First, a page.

PHOTOPROTECTION: HOW TO PRESERVE SKIN FROM THE AGGRESSIVE SUNLIGHT?

Sunscreens are an integral part of protection against aggressive solar radiation. The modern market of cosmetic products offers a wide range of different sunscreen products containing a set of components that help protect the skin from the harmful effects of solar radiation.

It should be noted that there are two types of UV radiation: UFA and UVB. UVA radiation does not cause skin burns, but it can penetrate deeper into the layers of the skin. UVB radiation, on the contrary, causes burns, but does not penetrate deep into the skin.

The main component of sunscreen is UV filter – a substance that can absorb or reflect the ultraviolet portionof solar radiation, the effect of which can lead to premature aging and the occurrence of various skin diseases.

The effectiveness of UV filters is measured by the solar protection factor (on the label of cosmetics – Sun Protective Factor (SPF) and is the ratio of the minimum dose of UV radiation that causes redness of protected skin to the minimum dose of UV radiation that causes redness of unprotected skin.

For example, SPF 15 of sunscreen means that, with its use, the dose of UV radiation necessary for the appearance of erythema (severe reddening of the skin) should be 15 times higher than without the use of a cream.

There are two types of UV filters – physical and chemical. The first are mineral substances that are capable of reflecting the Sun rays. Most often, the cosmetics of this group include titanium dioxide and zinc oxideFor example, in the composition of products of La Roche-Posay with SPF 30). The disadvantages of these substances include white traces, which they leave on the skin. Physical filters do not cause allergic reactions, which is undoubtedly their advantage. Often, titanium dioxide is used in combination with carnauba wax, which ensures the optimum viscosity of the cosmetic and increases its effectiveness.

The second group of substances – chemical filters – is capable of absorbing the energy of UV radiation and turning it into a thermal one. These filters most effectively protect the skin from UVB radiation. By chemical structure, they can be divided into several subgroups:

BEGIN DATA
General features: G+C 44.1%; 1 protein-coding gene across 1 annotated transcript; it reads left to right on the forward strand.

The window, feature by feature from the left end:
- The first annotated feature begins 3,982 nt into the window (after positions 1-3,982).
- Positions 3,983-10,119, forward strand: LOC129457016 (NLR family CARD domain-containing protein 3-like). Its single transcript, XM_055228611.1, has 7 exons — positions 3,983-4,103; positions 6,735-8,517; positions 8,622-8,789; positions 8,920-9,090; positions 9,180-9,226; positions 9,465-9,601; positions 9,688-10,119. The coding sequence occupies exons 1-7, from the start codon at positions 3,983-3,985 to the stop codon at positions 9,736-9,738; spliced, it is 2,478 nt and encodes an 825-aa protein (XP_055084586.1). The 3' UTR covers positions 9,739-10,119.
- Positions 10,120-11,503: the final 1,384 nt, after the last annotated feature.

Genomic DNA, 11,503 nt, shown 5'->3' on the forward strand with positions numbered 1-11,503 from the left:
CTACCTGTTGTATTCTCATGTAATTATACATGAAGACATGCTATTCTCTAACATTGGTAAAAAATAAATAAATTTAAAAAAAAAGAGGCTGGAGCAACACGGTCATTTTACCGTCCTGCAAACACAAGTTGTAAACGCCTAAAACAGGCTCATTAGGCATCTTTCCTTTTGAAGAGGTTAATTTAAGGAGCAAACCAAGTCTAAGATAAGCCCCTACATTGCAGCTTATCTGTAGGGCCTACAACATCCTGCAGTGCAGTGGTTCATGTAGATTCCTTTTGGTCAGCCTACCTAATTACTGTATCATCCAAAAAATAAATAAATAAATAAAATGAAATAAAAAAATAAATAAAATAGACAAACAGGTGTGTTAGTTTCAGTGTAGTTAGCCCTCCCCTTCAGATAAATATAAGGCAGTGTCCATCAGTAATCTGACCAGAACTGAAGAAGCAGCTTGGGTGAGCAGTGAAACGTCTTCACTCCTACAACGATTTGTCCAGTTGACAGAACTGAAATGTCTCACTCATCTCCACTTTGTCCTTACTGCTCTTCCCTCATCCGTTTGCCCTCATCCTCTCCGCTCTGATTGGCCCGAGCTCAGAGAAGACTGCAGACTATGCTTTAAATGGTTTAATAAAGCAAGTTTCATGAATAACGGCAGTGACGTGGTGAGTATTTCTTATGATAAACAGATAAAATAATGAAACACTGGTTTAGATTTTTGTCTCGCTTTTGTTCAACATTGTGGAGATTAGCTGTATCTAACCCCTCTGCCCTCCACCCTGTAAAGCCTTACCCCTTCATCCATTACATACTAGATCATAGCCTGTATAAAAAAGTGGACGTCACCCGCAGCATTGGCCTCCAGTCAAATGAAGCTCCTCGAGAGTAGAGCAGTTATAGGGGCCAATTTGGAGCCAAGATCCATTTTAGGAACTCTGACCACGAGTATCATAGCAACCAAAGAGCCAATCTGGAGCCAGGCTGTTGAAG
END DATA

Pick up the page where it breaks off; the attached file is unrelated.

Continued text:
1. Paraaminobenzoic acid derivatives (PABA). PABA ether is most oftenly used in this group, the trade names of which are represented by Escalol 507, Eusolex 6007 and Padimate O. The maximum permissible concentration (MPC) of this substance is 5%.
  2. Derivatives of salicylic acid. They include, for example, homomentyl salicylate (Homosalate). This group of substances is actively used in cosmetic products manufactured in the USA.
  3. P-methoxycinnamic acid derivatives (Parsol MCX). However, in some studies increased sensitivity of the skin to this component was noticed.
  4. The derivatives of camphor are also distinguished by their ability to cause allergic reactions.

There are also wide-range chemical filters that protect the skin from UFA and UFB radiation. They include the following groups:

  1. Benzophenones 3, 4, 5
  2. Phenylbenzotriazole sulfonic acid (Mexoryl® XL, Tinosorb® M, Tinosorb® S) A mixture of these acids is part of the composition of the sunscreens produced by La Roche-Posay with SPF 50 andL’Oreal Paris)

References:

  1. New Cosmetology – Margolina AA, Hernandez EI – Practical Manual Volume 1
  2. https://www.ncbi.nlm.nih.gov/pubmed/25635982